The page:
Cities / Healthy Cities
Social distancing guide offers inspiration for reopening public spaces
By Andrew Sansom | 02 Jul 2020 | 0
The City of Baltimore, Office of the Mayor and the Baltimore Development Corporation, in partnership with non-profit the Neighborhood Design Center, have released a digital resource on safe placemaking for businesses, cities and people worldwide to safely reopen and improve their own public spaces.
Developed this spring in response to COVID-19 and the challenges faced by local businesses, the free-to-download Design for Distancing Guidebook is part of an initiative that called on Baltimore’s design and public health communities to develop innovative approaches to safe, physically distant gathering.
Experts from the Johns Hopkins Bloomberg School of Public Health, a stakeholder committee, Baltimore Development Corporation and the Neighborhood Design Center launched a competition that sought tactical concepts where physical distancing, public health, and inclusiveness were all prioritised. A review panel composed of public health experts, leaders from the City of Baltimore, and from the Baltimore small business and design communities voted on 162 design submissions from around the country, which ranged from hand-drawn sketches by children to professional renderings.
The guidebook is a compendium of the top ten concepts that were selected. Once notified, the successful design teams partnered with the Neighborhood Design Center to finalise their concepts for the guidebook, and each eligible team was awarded a $5000 stipend. The concept sketches can be viewed online at https://www.designfordistancing.org/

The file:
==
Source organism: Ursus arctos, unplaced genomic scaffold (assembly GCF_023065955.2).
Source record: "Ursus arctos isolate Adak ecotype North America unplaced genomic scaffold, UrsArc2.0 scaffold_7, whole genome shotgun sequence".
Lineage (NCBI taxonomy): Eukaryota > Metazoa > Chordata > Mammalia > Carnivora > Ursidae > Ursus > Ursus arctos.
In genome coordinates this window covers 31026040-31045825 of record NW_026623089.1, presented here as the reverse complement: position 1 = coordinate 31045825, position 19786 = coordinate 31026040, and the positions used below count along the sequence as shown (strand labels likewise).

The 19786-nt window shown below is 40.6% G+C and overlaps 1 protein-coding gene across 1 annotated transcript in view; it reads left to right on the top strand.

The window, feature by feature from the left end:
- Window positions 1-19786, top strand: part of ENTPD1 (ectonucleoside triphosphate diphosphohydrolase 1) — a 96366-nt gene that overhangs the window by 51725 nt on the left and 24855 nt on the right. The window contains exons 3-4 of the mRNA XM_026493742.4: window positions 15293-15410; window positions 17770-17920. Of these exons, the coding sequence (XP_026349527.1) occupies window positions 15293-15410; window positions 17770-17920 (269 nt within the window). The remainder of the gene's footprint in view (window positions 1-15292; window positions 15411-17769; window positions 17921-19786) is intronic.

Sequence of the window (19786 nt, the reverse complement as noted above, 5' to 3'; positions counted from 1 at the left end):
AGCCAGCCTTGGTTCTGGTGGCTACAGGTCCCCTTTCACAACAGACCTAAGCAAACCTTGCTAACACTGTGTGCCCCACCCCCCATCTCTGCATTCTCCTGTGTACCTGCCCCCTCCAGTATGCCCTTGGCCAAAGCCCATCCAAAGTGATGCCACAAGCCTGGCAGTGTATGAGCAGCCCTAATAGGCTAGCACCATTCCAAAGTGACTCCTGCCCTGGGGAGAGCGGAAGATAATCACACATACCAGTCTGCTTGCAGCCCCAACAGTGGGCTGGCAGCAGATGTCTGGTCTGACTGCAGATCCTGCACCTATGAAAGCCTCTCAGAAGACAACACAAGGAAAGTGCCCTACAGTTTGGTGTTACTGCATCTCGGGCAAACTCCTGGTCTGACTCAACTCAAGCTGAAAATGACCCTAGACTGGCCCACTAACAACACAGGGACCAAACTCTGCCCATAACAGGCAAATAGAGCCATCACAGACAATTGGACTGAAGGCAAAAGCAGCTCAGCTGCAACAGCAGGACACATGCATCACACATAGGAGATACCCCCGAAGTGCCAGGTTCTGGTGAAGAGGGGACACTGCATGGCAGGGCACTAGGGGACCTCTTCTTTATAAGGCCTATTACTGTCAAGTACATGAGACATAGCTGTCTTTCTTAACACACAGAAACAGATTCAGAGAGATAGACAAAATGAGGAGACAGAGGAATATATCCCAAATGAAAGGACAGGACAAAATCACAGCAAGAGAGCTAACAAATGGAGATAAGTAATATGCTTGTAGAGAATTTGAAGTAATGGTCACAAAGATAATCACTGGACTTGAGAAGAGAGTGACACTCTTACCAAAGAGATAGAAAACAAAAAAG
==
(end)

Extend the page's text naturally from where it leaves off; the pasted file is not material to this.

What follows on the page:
- Curblet commons – Graham Projects (Graham Coreil-Allen);
- Parklet design idea – EDSA (Craig Stoner, Terri Wu);
- Space frame – Zoe Roane-Hopkins;
- Hygiene, hon – Ziger|Snead Architects (Doug Bothner, Jeremy Chinnis,
- Cyrus Lee, Kelly Danz);
- The food court – Department Design Office (Maggie Tsang, Isaac Stein);
- Make ApART – Quinn Evans (Ethan Marchant, Steve Schwenk);
- inFront of House – PI.KL (Pavlina Ilieva, Kuo Pao Lian);
- ParKIT – Abby Thomas, Michael McGrain, Connor Price (Ayers Saint
- Gross, Landscape Architecture);
- Micro District – Yard & Company, &Access; and
- Find Your Tropical Island – Christopher Odusanya.
“To say that this has been a very challenging time for the world would be an understatement,” said Baltimore City Mayor Bernard C “Jack” Young. “Beyond the immeasurable magnitude of human loss, we know the economic impact of COVID-19 has severely affected small businesses and their employees. Here in Baltimore and around the world, streets, sidewalks and stoops are important gathering spaces, and in many ways the intersection of our lives. Recapturing these areas is critical to our reopening and economic recovery but public health must remain at the forefront of every move we make.”
He added: “This Guidebook is Baltimore’s gift to the global community, and we hope it will be a valuable resource to areas far beyond our city for the recovery of our economy and population.”
This summer, custom designs will be developed to respond directly to the conditions of the neighbourhoods and business needs in 17 Baltimore City districts.
Each district will be paired with a Baltimore-based design-build team to scope, develop, and implement the concepts. Design-build teams will be offered a design stipend, and the construction will be funded through the Baltimore Development Corporation.
“When we step outside of our homes, safely patronising neighbourhood stores, services, and restaurants will be crucial to our total recovery – not just in terms of public health but the health of our local economies,” said Baltimore Development president and chief executive Colin Tarbert.
“We’re extremely proud of the Design for Distancing initiative, not only for what it means for the economic recovery, public health and safety in neighbourhoods throughout Baltimore, but for how it can help the rest of the world do the same.”